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Dome Island Captures Young Author’s Imagination

“Dome Island: Forever Wild on Lake George” is 18-year-old Noah Chirnomas’ first book

Dome Island Captures Young Author’s Imagination July 29, 2022
Noah Chirnomas. Photo provided.

Dome Island is that rarest of things, an undisturbed piece of wilderness in the middle of Lake George. 

Noah Chirnomas, an 18-year-old New Jersey resident who graduated from high school earlier this year, is among the hundreds of thousands who have found themselves intrigued by its remote beauty.

“I first saw Dome Island as a young boy and 

I was immediately captivated by it,” says Chirnomas. “I quickly learned that I was not allowed on the island and I started asking myself, ‘Why can’t I go there? Who owns it? How is it still untouched?”

His search for answers to those and other questions about the island – its history, environmental, political and commercial – has produced the single best volume yet on the eight-acre island: “Dome Island: Forever Wild.”

Chirnomas will sell and sign copies of the book on August 6 from 11 am to 1 pm at the entrance of the Bolton Historical Museum in Rogers Park, Bolton Landing. 

Pioneering Lake George conservationist John Apperson knew how rare Dome Island was by 1939, when he purchased the island for $4,500, making use of a generous loan from Dr. Irving Langmuir. 

“Apperson’s sole purpose in buying the island was to ensure its preservation and prevent houses and hotels from being there,” said Chirnomas. “if he had not done that, Dome Island would, in all likelihood, have been spoiled by homes or hotels.”

Chirnomas said he wrote the book “to give people a chance to learn about Dome Island and how it came to be preserved. I’m sure many pass it without knowing the fascinating story of why it’s here for us to view and enjoy.”

In 1956, Apperson donated the island to The Nature Conservancy.

The creation of an endowment large enough to maintain and preserve Dome Island was a condition that Apperson attached to his offer to donate  it to the Nature Conservancy.

The campaign was successful, and the money that Langmuir raised was the basis of a trust fund that is still used to maintain the island in its natural state.

At Apperson’s suggestion, a committee was established to help make certain that Dome Island is preserved, as the plaque on the island reads, “for the visual enjoyment of the public and as an example of uninterrupted natural processes.”

Chirnomas says he came across a statement by Apperson that helps explain why the conservationist wished to place the island off limits to the public: “It’s like seeing a beautiful work of art in a gallery. It is there for the pleasure of the people. We are invited to look but asked not to touch.”

Chirnomas was led to the biographies of Apperson, Langmuir and the larger cohort of conservationists as he pursued answers to his questions about Dome Island’s history.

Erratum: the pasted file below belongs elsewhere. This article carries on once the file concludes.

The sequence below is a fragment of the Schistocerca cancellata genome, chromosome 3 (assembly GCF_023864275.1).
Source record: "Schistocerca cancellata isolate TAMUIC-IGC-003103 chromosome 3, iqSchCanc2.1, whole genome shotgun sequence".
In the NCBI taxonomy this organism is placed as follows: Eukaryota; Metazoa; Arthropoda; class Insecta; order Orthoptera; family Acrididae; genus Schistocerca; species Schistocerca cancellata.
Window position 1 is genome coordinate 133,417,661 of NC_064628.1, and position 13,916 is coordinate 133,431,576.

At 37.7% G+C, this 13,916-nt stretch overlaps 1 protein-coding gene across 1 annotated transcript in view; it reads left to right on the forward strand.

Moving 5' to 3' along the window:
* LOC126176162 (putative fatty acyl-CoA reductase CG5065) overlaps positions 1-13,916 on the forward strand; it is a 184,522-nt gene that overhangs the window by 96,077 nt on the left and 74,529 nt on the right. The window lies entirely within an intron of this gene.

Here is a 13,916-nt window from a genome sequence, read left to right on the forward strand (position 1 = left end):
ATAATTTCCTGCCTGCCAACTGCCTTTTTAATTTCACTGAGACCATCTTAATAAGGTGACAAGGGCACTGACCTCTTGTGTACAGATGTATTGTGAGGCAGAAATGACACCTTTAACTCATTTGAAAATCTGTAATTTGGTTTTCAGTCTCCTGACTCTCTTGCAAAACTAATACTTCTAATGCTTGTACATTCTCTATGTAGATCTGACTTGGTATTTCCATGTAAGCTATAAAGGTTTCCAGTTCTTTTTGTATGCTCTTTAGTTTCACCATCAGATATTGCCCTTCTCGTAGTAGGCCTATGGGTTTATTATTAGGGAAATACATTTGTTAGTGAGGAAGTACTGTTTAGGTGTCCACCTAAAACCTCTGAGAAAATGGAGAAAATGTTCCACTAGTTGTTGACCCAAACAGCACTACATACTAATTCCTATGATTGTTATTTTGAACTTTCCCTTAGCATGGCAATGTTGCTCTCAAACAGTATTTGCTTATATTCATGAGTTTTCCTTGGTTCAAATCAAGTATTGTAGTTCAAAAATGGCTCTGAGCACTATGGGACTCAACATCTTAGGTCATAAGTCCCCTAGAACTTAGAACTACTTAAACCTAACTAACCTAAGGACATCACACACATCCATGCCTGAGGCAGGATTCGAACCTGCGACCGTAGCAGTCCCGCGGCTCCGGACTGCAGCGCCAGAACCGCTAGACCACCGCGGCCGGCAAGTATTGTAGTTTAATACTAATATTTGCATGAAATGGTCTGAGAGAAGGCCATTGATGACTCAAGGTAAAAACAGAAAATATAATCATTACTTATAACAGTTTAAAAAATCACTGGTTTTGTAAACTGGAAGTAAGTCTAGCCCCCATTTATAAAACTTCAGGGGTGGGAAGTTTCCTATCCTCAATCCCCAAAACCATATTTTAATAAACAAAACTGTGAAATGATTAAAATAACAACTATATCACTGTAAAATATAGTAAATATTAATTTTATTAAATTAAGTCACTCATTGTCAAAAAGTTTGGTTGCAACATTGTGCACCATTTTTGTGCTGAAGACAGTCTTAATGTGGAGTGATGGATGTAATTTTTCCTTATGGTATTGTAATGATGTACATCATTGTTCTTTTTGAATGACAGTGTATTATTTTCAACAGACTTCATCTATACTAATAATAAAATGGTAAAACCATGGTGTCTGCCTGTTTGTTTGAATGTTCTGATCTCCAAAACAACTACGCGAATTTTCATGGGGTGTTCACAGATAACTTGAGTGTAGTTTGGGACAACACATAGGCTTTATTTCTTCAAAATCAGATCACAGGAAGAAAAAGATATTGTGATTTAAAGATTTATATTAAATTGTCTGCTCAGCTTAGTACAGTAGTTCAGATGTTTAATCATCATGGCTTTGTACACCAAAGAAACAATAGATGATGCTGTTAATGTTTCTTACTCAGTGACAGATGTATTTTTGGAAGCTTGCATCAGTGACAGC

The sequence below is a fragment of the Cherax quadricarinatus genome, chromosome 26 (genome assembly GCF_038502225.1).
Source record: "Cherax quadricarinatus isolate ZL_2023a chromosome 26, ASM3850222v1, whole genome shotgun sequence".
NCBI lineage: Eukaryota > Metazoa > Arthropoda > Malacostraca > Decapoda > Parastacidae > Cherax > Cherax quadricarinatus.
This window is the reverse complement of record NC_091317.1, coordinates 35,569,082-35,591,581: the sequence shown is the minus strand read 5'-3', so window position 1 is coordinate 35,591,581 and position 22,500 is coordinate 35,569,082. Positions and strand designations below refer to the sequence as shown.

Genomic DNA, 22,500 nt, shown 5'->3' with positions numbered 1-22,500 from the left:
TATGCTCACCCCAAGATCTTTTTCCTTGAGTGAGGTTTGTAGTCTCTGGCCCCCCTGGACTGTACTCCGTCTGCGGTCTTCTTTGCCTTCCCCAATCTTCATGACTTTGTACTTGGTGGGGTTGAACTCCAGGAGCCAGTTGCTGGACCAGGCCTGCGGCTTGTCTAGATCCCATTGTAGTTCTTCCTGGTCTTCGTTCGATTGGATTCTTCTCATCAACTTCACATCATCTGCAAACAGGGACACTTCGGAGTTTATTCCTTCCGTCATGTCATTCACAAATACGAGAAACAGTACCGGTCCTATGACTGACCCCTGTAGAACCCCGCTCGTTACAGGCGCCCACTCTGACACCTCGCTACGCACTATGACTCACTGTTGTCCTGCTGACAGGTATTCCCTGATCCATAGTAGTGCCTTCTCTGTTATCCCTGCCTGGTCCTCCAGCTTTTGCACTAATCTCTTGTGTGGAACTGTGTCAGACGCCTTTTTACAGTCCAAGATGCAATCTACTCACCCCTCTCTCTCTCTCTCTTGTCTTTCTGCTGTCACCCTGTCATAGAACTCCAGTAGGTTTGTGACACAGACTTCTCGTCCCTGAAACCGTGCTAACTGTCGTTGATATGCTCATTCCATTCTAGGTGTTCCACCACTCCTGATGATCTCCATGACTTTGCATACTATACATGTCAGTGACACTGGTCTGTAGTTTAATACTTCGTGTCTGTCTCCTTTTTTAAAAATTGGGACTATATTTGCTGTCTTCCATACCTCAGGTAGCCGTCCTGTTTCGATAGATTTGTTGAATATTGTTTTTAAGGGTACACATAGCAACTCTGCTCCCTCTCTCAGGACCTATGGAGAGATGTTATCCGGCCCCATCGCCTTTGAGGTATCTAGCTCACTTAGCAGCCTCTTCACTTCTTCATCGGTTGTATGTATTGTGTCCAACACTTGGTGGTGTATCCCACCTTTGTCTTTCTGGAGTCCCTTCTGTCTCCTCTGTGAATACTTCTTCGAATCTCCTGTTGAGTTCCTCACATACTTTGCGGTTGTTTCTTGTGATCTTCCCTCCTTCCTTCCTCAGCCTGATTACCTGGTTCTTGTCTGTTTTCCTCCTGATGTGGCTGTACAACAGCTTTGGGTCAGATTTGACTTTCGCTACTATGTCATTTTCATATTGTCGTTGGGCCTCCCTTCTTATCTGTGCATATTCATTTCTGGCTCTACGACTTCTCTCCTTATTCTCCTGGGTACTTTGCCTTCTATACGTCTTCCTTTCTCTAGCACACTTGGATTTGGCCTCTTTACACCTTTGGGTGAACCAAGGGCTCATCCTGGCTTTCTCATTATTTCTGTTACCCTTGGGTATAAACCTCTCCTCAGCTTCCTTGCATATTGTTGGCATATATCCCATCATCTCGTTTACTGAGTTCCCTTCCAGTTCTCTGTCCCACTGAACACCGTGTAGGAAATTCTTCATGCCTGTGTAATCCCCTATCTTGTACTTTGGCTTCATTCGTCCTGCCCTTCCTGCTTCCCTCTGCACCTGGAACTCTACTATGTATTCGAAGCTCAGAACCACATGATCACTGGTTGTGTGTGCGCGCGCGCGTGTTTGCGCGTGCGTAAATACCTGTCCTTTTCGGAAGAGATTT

Among his best sources of information was the Adirondack Research Library at Union College’s Kelly Adirondack Center, which is located in the Niskayuna home of the late conservationist Paul Schaefer, a disciple of Apperson’s. 

“All of a sudden I had access to Apperson’s photographs, letters, and other documentary materials and the project came to life,” said Chirnomas.

Using the materials at hand, Chirnomas did his best to trace the chain of ownership from 1855, when New York State sold it to private individuals, through Pliny Sexton, the Horicon Realty Company and other parties to 1939, the year Apperson purchased it.

Chirnomas acknowledges that “the history is a little unclear.”

He can therefore be forgiven for omitting something I learned just last week, thanks to a 1934 Post-Star clipping sent to me by Lynn O. Wilson of Pilot Knob.

According to the article, Albert G. Robinson, Wilson’s grandfather, purchased Dome Island that year at a Warren County tax sale from the Horicon Realty Company for $187.61 – the amount in taxes owed.

His ownership must have been a brief one, since by 1936, it was owned by Katherine McCaddon, from whom Apperson purchased the island. 

Long before Apperson purchased the island, he was working to protect its shores from erosion by rip rapping the water line, a practice that continues to this day through the efforts of the Dome Island Preserve Committee.

As Chirnomas notes, Apperson also employed imaginative tactics to ensure that the island would be seen but not touched: planting poison ivy at its most accessible points and persuading people that it was rattlesnake habitat.

“Dome Island: Forever Wild on Lake George” can be purchased at the following locations: Black Bass Antiques, The Book Cabin, the Chapman Museum, the Fort William Henry Museum Gift Shop, Neuffer’s Glen Island Store, the Lake George Land Conservancy, the Lake George Steamboat Co. Gift Shop, the Silver Bay YMCA, Trees Adirondack Gifts and Books, and the Warren County Historical Society.

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